When Push Comes to Shove

At the end of the day, beyond the collaboration and rehearsal work, it is the job of a director to push an actor to reach new levels that they have not yet experienced. Veteran actors come into the room with a wealth of experience and often give performances that are perfectly acceptable- or perfectly mediocre. It can feel frustrating, frightening, depressing, and annoying for an actor to be pushed to reach new levels of connection with the character they are playing. Many good actors find themselves playing the same part over and over, or worse yet, find themselves giving performances that are not as good as they know they can be. Usually, it’s the result of a director who didn’t push hard enough or well enough during the process.

For actors who have been type-cast, playing the same kind of role in different projects, phoning in a performance or playing the same character becomes easy and familiar. Breaking out of that box requires a total re-invention. Actors hide behind the familiar. They know what they are good at delivering, and that delivery becomes easy. Often times, directors don’t feel comfortable pushing them for more. Even worse, some directors may not trust that these talented veterans actually have more talent to be uncovered. When an actor allows himself to be stripped down, to be vulnerable, a director can begin to truly work. Directors must earn this connection, this trust; once achieved, they must demand great work from the actor.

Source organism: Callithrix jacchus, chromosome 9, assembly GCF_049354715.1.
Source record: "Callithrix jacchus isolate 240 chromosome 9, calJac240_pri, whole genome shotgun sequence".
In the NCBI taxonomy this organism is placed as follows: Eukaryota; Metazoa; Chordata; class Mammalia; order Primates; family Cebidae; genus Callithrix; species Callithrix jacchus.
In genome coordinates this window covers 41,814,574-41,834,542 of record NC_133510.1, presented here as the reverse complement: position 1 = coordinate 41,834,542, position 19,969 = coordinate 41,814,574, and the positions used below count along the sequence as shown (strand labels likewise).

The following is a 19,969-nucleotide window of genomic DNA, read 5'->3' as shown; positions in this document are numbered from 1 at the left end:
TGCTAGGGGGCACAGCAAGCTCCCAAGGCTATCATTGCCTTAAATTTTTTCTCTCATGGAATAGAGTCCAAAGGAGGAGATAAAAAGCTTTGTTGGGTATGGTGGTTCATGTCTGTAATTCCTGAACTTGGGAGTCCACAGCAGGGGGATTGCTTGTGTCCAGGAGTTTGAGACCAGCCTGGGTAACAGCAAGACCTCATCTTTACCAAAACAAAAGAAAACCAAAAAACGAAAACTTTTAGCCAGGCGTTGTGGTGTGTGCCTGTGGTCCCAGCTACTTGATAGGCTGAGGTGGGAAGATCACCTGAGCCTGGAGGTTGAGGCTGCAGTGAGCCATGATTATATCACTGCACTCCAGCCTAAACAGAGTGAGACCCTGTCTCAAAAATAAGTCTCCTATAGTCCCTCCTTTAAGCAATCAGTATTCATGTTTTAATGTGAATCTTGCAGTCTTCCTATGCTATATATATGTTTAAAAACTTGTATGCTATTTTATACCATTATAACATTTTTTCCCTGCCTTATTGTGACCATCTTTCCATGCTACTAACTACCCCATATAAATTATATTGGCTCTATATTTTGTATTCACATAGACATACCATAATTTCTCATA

The greatest actors among us are often victim to playing a stereotype or acting too much. Great acting doesn’t appear to be acting; it does not feel like acting. Too often, an actor feels the need to “perform” for the camera. It is up to the director to remind him that the camera is there to simply capture the moment. Never believe that an actor cannot do better, cannot connect in a truer fashion. If an actor is giving a lousy performance, the director must tell him so and demand more. Film acting is subtle, it requires absolute truth; what appears on screen is forever in the hearts and minds of the audience. On stage, an actor has the ability to find new connections in each performance. With film, it must happen during shooting, as there is no way to correct it for future performances.

Communicating the truth of a piece, of a moment, of a person, is the only way to make a great film. When a director unearths the honest, natural essence of an actor, he knows that he has done his job well.